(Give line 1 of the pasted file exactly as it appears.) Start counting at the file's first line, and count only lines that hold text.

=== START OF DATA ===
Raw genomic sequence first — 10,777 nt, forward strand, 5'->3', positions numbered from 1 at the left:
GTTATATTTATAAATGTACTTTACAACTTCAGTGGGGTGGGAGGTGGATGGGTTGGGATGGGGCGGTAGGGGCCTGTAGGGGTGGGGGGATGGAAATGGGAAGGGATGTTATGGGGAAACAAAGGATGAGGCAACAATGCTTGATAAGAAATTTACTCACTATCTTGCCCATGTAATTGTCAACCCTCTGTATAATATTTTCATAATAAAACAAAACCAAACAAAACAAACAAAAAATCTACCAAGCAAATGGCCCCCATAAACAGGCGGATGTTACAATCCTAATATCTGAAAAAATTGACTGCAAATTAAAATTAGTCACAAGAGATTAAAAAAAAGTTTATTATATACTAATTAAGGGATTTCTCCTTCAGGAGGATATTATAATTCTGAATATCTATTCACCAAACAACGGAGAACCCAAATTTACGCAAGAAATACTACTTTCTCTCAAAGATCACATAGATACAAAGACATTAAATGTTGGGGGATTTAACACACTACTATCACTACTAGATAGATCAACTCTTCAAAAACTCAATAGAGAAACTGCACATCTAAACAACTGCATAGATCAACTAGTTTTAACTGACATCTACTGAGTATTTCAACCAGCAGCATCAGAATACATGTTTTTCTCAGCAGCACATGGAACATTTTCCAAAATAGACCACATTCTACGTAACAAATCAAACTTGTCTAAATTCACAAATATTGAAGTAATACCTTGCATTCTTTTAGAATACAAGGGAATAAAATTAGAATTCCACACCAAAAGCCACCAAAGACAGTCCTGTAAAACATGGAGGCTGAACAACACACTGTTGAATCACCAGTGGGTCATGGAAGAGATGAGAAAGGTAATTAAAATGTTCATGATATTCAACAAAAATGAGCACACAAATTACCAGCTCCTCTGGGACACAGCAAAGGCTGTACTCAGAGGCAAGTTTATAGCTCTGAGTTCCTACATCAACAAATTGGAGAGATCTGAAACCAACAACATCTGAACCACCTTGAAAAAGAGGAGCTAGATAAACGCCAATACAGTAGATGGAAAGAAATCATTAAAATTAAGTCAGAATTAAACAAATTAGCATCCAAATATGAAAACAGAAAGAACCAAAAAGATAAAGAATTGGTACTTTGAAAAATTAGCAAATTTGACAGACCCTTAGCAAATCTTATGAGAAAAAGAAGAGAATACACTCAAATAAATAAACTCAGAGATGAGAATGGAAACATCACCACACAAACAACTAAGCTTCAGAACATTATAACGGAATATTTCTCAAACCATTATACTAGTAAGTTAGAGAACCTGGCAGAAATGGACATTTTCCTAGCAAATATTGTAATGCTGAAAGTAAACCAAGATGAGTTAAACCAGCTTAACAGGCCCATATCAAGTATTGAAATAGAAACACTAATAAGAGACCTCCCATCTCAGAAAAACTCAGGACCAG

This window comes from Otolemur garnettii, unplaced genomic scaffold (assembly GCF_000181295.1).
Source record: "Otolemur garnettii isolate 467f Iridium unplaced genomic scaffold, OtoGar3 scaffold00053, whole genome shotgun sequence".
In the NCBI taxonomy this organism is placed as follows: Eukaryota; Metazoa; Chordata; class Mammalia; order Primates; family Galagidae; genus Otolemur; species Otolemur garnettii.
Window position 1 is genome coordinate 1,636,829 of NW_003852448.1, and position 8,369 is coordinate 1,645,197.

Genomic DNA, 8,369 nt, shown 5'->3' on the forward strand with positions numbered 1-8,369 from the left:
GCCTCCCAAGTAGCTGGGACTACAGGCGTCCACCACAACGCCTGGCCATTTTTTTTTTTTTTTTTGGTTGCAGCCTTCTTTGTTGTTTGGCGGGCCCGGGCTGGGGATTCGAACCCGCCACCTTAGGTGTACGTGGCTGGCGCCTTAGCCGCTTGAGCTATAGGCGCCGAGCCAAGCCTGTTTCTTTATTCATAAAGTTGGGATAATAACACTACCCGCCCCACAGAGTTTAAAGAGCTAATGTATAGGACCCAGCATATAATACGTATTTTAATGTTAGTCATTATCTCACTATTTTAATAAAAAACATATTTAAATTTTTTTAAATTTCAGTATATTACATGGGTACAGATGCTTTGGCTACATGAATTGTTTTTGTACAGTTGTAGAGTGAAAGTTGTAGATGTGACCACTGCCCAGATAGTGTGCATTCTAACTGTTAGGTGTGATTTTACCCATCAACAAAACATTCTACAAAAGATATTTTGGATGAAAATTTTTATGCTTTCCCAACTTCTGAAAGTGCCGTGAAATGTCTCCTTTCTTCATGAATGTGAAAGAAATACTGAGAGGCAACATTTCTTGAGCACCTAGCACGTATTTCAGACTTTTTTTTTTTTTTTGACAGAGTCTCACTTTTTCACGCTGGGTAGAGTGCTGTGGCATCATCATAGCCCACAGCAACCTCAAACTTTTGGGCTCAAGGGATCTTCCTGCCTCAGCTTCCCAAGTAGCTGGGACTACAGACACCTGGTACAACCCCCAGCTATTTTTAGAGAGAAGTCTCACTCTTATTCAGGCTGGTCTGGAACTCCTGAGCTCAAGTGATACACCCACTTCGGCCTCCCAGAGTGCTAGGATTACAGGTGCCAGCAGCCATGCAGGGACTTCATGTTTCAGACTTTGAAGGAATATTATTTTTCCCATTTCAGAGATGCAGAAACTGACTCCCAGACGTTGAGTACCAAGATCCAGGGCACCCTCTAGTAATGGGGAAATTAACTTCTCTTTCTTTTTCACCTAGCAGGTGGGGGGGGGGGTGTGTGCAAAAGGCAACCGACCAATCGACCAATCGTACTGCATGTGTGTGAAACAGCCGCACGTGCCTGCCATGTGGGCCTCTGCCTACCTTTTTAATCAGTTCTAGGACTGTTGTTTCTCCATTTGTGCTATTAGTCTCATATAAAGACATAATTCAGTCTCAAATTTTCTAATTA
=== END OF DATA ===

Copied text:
Raw genomic sequence first — 10,777 nt, forward strand, 5'->3', positions numbered from 1 at the left: